Institute of Internal Medicine, The Wallenberg Laboratory for Cardiovascular Research, Bruna Stråket 16, Sahlgrenska University Hospital, Göteborg University, Göteborg, Sweden. firstname.lastname@example.org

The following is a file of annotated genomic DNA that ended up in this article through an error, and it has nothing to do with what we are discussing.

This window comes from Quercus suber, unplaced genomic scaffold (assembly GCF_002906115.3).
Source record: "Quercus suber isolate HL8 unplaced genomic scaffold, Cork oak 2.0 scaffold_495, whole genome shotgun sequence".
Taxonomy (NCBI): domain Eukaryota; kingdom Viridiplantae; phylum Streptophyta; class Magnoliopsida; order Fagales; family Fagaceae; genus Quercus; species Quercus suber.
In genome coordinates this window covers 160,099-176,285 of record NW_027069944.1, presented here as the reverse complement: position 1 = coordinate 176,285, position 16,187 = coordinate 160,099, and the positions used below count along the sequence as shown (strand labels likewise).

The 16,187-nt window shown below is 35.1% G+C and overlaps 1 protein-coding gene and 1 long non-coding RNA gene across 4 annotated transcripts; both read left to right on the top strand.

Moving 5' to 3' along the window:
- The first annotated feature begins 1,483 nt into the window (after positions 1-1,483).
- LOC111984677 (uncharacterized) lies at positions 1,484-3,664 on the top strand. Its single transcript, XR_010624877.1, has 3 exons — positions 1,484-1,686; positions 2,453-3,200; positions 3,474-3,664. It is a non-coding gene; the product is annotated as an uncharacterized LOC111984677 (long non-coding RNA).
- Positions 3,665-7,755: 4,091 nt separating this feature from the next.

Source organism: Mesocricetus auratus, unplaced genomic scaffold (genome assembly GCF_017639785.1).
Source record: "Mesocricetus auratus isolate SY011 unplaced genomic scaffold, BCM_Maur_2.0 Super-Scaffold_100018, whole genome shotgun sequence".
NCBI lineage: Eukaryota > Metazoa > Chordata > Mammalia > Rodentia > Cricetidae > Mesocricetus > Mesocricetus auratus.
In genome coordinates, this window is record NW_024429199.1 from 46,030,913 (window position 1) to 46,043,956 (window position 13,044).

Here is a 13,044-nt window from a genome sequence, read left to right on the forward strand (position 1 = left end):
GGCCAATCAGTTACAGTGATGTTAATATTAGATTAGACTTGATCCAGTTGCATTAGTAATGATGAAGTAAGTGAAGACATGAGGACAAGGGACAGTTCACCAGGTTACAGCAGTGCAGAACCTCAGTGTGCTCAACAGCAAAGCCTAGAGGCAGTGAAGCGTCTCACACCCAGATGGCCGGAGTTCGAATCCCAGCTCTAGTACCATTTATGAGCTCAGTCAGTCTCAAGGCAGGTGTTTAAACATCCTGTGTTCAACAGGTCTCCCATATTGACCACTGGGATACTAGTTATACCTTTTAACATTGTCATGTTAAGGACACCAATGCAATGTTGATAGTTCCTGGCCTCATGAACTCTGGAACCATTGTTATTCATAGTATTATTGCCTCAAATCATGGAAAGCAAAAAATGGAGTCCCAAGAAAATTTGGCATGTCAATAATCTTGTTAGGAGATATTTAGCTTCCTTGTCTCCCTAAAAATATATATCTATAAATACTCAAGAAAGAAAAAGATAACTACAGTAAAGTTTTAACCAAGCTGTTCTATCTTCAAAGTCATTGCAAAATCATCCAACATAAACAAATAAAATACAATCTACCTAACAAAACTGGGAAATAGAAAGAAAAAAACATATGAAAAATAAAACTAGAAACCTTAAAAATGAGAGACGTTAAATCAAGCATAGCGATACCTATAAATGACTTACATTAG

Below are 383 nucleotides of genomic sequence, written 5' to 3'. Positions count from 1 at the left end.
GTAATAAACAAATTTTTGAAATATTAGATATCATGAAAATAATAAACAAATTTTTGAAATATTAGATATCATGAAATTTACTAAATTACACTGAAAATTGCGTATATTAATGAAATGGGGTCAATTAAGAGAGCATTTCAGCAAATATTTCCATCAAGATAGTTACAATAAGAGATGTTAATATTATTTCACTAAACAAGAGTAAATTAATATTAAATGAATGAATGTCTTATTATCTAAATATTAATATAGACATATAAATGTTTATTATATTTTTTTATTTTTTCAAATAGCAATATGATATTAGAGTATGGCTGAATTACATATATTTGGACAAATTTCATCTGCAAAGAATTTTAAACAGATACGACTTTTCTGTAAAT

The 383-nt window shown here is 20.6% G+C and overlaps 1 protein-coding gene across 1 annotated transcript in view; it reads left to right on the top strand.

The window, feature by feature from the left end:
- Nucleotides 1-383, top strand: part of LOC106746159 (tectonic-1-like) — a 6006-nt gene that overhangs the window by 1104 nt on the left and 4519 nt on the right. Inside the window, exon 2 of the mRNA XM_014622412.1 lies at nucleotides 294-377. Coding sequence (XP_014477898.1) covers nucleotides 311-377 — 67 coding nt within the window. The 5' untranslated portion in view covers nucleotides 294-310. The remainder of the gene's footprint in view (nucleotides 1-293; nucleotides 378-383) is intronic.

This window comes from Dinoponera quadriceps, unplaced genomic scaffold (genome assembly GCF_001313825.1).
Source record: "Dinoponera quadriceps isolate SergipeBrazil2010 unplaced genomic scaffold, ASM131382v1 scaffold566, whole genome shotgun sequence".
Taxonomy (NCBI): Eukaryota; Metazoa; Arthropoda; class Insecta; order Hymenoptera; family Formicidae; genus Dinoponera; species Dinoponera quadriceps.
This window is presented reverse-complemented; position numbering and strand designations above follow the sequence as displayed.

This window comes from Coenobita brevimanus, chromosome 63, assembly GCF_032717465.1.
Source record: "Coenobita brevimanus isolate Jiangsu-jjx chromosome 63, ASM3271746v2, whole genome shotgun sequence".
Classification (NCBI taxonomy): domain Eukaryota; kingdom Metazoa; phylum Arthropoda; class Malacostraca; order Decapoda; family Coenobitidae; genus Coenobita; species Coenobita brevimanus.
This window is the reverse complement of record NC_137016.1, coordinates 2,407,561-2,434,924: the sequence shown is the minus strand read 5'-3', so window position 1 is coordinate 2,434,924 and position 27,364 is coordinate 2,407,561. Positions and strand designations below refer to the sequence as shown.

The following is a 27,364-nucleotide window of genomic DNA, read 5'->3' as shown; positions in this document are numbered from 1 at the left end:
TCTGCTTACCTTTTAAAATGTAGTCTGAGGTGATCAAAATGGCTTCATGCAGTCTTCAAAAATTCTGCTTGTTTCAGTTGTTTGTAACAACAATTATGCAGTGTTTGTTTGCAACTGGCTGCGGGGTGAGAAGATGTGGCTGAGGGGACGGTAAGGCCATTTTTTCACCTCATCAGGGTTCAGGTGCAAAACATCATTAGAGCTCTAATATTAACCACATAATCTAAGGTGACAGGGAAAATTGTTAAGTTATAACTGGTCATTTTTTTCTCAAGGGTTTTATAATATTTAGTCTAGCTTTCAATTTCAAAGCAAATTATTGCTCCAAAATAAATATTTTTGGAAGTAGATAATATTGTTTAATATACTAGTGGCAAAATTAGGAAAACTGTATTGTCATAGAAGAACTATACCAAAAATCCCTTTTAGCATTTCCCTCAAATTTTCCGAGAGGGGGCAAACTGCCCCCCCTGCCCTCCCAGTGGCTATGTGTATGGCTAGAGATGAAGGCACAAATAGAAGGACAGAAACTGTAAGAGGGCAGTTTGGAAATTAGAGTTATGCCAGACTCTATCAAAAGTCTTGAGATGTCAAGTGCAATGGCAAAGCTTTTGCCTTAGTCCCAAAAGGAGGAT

CONTEXT: Estrogen treatment of men with prostate cancer is associated with increased cardiovascular morbidity and mortality; however, the role of endogenous estrogen levels for atherosclerotic disease in men is unknown. OBJECTIVE: The objective of the study was to determine whether endogenous serum estradiol (E2) levels predict the progression of carotid artery intima-media thickness in men. DESIGN, SETTING AND PARTICIPANTS: This was a population-based, prospective cohort study (the Atherosclerosis and Insulin Resistance study) conducted in Göteborg, Sweden, among 313 Caucasian men without cardiovascular or other clinically overt diseases. Carotid artery intima-media thickness, an index of preclinical atherosclerosis, was measured by ultrasound at baseline (58 yr of age) and after 3 yr of follow-up. Serum sex hormone levels and cardiovascular risk factors (body mass index, waist to hip ratio, systolic blood pressure, serum triglycerides, plasma c-peptide, and smoking status) were assessed at study entry. INTERVENTION: There was no intervention. MAIN OUTCOME MEASURES: Association between baseline total and free E2 levels and progression of carotid intima-media thickness over 3 yr with adjustments for cardiovascular risk factors was measured. RESULTS: In univariate analyses, both total and free E2 levels at baseline were positively associated with the annual change in intima-media thickness. In linear regression models including E2 and cardiovascular risk factors, low-density lipoprotein and high-density lipoprotein cholesterol and E2 were identified as independent predictors of progression of carotid artery intima-media thickness (total E2 beta = 0.187, P = 0.001; and free E2 beta = 0.183, P = 0.003). CONCLUSIONS: Circulating E2 is a predictor of progression of carotid artery intima-media thickness in middle-aged men. Further studies are needed to investigate the role of endogenous E2 for incident cardiovascular disease events.